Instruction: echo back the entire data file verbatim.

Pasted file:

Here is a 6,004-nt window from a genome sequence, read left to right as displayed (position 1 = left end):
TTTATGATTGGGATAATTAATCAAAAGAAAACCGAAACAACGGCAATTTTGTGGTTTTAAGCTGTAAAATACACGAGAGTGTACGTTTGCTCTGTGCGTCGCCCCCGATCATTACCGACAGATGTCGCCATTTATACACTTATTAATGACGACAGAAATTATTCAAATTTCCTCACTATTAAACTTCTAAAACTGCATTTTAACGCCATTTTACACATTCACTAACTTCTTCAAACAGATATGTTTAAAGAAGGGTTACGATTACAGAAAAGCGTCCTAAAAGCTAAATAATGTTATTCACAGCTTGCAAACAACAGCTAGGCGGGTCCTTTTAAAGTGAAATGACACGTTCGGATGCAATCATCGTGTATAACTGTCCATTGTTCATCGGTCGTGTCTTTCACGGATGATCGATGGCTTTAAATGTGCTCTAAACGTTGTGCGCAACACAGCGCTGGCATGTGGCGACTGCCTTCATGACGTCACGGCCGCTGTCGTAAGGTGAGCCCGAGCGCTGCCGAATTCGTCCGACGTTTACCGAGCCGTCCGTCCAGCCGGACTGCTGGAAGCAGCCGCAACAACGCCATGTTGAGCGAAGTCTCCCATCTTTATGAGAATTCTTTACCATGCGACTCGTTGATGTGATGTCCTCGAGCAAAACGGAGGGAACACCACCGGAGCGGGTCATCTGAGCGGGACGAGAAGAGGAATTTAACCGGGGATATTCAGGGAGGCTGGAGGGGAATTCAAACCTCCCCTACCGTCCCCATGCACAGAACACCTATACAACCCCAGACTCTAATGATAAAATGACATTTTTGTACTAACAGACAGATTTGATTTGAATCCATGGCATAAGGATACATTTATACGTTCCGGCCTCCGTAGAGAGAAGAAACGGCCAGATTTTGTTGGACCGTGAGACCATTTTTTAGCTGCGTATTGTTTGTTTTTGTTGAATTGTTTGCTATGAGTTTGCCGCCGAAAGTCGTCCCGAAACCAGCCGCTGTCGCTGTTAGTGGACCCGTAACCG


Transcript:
Here is a 6,004-nt window from a genome sequence, read left to right as displayed (position 1 = left end):
TTTATGATTGGGATAATTAATCAAAAGAAAACCGAAACAACGGCAATTTTGTGGTTTTAAGCTGTAAAATACACGAGAGTGTACGTTTGCTCTGTGCGTCGCCCCCGATCATTACCGACAGATGTCGCCATTTATACACTTATTAATGACGACAGAAATTATTCAAATTTCCTCACTATTAAACTTCTAAAACTGCATTTTAACGCCATTTTACACATTCACTAACTTCTTCAAACAGATATGTTTAAAGAAGGGTTACGATTACAGAAAAGCGTCCTAAAAGCTAAATAATGTTATTCACAGCTTGCAAACAACAGCTAGGCGGGTCCTTTTAAAGTGAAATGACACGTTCGGATGCAATCATCGTGTATAACTGTCCATTGTTCATCGGTCGTGTCTTTCACGGATGATCGATGGCTTTAAATGTGCTCTAAACGTTGTGCGCAACACAGCGCTGGCATGTGGCGACTGCCTTCATGACGTCACGGCCGCTGTCGTAAGGTGAGCCCGAGCGCTGCCGAATTCGTCCGACGTTTACCGAGCCGTCCGTCCAGCCGGACTGCTGGAAGCAGCCGCAACAACGCCATGTTGAGCGAAGTCTCCCATCTTTATGAGAATTCTTTACCATGCGACTCGTTGATGTGATGTCCTCGAGCAAAACGGAGGGAACACCACCGGAGCGGGTCATCTGAGCGGGACGAGAAGAGGAATTTAACCGGGGATATTCAGGGAGGCTGGAGGGGAATTCAAACCTCCCCTACCGTCCCCATGCACAGAACACCTATACAACCCCAGACTCTAATGATAAAATGACATTTTTGTACTAACAGACAGATTTGATTTGAATCCATGGCATAAGGATACATTTATACGTTCCGGCCTCCGTAGAGAGAAGAAACGGCCAGATTTTGTTGGACCGTGAGACCATTTTTTAGCTGCGTATTGTTTGTTTTTGTTGAATTGTTTGCTATGAGTTTGCCGCCGAAAGTCGTCCCGAAACCAGCCGCTGTCGCTGTTAGTGGACCCGTAACCG